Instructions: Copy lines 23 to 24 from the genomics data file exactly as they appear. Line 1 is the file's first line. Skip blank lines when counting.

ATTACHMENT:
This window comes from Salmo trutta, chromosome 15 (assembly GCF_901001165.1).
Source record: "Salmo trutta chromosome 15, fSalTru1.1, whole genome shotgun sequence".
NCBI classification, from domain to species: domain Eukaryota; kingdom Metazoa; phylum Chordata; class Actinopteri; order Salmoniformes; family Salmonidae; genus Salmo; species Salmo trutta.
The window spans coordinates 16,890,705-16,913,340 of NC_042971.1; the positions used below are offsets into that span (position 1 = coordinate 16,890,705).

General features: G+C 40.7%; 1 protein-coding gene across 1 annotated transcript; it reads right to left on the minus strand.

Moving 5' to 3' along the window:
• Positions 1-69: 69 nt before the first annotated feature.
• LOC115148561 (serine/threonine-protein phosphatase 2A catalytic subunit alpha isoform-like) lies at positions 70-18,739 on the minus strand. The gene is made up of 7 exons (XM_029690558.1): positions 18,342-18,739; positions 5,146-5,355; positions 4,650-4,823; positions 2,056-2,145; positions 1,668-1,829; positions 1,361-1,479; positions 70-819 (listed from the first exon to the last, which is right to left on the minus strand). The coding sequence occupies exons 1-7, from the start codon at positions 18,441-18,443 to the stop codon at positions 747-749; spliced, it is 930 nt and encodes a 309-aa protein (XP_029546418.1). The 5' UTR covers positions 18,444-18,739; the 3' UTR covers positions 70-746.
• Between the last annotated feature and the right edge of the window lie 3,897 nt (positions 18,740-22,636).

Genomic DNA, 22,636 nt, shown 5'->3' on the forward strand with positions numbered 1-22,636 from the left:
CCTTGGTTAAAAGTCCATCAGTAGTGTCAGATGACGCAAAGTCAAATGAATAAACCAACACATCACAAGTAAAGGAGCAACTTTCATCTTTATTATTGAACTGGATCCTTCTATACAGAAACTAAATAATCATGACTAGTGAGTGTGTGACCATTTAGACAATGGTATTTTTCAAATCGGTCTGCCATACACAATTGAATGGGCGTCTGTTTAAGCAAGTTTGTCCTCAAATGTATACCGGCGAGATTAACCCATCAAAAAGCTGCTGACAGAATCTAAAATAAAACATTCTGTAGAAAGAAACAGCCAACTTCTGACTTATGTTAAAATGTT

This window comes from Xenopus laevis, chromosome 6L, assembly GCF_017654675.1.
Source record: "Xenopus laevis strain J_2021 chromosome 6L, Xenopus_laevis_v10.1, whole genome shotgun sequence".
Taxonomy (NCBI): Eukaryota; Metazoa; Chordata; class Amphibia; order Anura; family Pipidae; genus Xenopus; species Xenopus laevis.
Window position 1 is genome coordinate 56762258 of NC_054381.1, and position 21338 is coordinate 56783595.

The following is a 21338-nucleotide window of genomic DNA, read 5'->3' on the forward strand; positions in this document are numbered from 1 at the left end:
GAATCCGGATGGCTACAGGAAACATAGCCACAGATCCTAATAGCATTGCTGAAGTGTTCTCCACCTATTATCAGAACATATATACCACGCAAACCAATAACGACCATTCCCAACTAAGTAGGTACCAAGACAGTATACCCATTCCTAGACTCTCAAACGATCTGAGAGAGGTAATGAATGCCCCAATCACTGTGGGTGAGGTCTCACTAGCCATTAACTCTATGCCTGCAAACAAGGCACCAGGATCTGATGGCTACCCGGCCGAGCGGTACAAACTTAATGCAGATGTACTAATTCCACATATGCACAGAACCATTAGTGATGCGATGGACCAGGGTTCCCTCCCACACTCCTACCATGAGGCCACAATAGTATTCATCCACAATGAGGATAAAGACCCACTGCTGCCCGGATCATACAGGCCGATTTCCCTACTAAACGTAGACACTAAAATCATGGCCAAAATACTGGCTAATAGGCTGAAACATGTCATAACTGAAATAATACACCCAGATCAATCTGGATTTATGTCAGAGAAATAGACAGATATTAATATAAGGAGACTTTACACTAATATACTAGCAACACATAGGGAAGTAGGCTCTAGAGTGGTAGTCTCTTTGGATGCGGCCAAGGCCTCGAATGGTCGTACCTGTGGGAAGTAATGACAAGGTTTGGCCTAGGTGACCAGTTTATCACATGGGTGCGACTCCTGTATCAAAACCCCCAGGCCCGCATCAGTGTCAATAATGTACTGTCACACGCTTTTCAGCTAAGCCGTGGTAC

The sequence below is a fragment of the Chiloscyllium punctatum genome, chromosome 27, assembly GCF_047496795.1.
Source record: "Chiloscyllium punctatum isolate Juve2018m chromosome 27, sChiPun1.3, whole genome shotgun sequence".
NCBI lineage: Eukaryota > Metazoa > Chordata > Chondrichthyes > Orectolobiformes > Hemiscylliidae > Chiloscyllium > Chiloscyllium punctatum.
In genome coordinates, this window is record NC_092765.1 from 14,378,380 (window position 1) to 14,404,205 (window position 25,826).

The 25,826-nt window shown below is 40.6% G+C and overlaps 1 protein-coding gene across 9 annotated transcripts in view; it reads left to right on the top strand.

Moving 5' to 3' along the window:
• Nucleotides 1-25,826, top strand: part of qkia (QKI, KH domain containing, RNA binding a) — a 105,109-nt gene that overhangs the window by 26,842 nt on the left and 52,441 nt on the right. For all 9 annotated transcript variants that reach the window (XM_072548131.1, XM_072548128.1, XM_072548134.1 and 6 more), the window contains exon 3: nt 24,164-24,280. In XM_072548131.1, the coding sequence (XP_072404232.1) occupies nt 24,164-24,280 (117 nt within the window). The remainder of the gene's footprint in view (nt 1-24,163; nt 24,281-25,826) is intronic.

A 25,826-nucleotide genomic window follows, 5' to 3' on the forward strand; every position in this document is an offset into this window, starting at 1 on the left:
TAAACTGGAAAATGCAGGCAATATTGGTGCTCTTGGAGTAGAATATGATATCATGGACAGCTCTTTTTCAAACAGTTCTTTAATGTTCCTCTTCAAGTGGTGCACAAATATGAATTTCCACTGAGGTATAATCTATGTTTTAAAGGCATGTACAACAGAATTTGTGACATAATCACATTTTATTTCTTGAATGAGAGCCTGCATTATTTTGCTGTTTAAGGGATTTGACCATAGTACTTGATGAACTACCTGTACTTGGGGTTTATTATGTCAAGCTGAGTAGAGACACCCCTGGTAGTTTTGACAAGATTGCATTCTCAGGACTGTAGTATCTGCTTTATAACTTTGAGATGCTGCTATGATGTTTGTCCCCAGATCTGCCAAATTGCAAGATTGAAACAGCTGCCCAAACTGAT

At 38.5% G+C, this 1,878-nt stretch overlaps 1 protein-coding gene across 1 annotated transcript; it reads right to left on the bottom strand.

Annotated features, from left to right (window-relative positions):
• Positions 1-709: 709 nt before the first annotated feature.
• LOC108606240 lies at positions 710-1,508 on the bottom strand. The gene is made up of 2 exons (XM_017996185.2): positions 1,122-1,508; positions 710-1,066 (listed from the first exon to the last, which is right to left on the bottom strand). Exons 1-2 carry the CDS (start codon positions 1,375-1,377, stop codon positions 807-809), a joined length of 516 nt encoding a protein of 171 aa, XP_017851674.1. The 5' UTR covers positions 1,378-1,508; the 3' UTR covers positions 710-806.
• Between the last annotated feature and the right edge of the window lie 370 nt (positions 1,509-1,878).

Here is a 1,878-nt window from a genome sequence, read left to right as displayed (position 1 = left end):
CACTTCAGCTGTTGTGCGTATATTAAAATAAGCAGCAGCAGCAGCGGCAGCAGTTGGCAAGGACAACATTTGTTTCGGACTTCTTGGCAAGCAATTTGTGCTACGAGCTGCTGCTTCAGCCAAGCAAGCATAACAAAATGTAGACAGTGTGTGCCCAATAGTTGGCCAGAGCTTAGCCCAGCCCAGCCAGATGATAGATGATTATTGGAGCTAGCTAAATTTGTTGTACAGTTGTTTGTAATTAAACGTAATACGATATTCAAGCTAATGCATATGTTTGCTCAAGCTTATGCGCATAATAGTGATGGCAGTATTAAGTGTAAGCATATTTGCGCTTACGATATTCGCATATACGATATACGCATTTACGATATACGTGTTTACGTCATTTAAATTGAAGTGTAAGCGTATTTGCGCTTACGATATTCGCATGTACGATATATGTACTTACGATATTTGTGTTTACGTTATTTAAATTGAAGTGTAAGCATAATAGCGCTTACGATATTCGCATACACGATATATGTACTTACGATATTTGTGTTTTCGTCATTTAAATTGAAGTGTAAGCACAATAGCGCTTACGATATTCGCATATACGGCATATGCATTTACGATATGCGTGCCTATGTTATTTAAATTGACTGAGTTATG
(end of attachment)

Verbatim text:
Moving 5' to 3' along the window:
• Nucleotides 1-25,826, top strand: part of qkia (QKI, KH domain containing, RNA binding a) — a 105,109-nt gene that overhangs the window by 26,842 nt on the left and 52,441 nt on the right. For all 9 annotated transcript variants that reach the window (XM_072548131.1, XM_072548128.1, XM_072548134.1 and 6 more), the window contains exon 3: nt 24,164-24,280. In XM_072548131.1, the coding sequence (XP_072404232.1) occupies nt 24,164-24,280 (117 nt within the window). The remainder of the gene's footprint in view (nt 1-24,163; nt 24,281-25,826) is intronic.